In the fall of 1997, the Vanderlindes and Verdoold began their new life in Canada as partners in Lucky Hill Dairy. From the original sixty grade cows, they registered and upgraded the grade calves through Holstein Canada’s National Identification Program. The herd progressed quickly with purchased purebreds and embryos followed by flushing of their top females.
Today ’s “Home of the Lucky Cows” encompasses more than 250 purebred Holstein cows, including eight Multiple EX, 10 EX, 125 VG and 119 GP cows, while averaging 12,885 kg milk, 515 kg fat, 403 kg protein (280- 306-280). They farm 1000 acres, growing canola, corn, and hay for haylage. Cows are fed a TMR of corn, haylage, hay, barley and grain. Willem and Joanne’s five children – Ryan, 23, Reuben, 21, Justin, 19, Hannah, 16, and Owen, 11 – have all been a big part of the farm’s development and have been or are involved
in 4-H. Cees, now 71, is edging towards retirement but remains active on the farm. Rounding out the workforce are two full-time and four part-time employees.
“We breed for longevity,” says Willem, a fact bore out by the 22 - 60,000 kg, 15 - 80,000 kg, seven 100,000 kg and four 120,000 kg lifetime production certificates they have earned from Holstein Canada in just the last 18 months. Their cows have made 101 Superior Lactations, with one achieving 10,000 kg lifetime total F + P. In addition, they have 11 cows with 1-Star, ten at 3-Star, one 4-Star, four 5-Star, and one 6-Star. To achieve that longevity, Willem states, “We breed for type and that has served us very well. I like cows with really good udders, rumps, and lots of power and width of chest because cows that are narrow just don’t milk. I also watch the curvature and side view on the rear legs as I don’t want straight legged cows.” Willem uses both proven and young sires in the breeding program. “When selecting bulls, I look at the whole package. I look for a plus on butterfat, but don’t ever look at milk much. By saying I breed for type most people will think I am breeding for a show cow, but I’m not,” he clarifies. “I think you need good type and then the cows will milk.”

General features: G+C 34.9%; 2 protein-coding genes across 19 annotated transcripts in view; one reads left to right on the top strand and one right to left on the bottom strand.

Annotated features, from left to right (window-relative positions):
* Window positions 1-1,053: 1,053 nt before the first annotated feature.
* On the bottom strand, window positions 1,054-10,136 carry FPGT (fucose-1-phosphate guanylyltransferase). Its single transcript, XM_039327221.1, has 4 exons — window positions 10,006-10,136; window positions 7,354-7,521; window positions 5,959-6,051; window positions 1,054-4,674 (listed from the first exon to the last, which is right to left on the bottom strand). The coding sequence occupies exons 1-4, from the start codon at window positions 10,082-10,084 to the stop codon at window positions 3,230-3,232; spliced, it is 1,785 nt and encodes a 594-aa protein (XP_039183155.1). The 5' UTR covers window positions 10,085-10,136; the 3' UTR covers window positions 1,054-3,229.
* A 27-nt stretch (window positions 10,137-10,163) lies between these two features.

As a young boy, Willem showed a Red & White Holstein calf as part of a school project. “I was dead last. The calf was four inches shorter than the rest and I was four inches taller than the other competitors,” says the now six foot, seven inch Willem. “I was so embarrassed. I told my Dad I never wanted to see a Red cow again.”
The Vanderlindes laugh about that experience today as 20% of their herd is now Red & White and it was a R&W, KINGSMILL RUBY REAL-
                                     | Abbotsford, 1160 Riverside Rd., 604-853-2372 | Enderby, 704 Old Vernon Rd., 250-838-0745 | |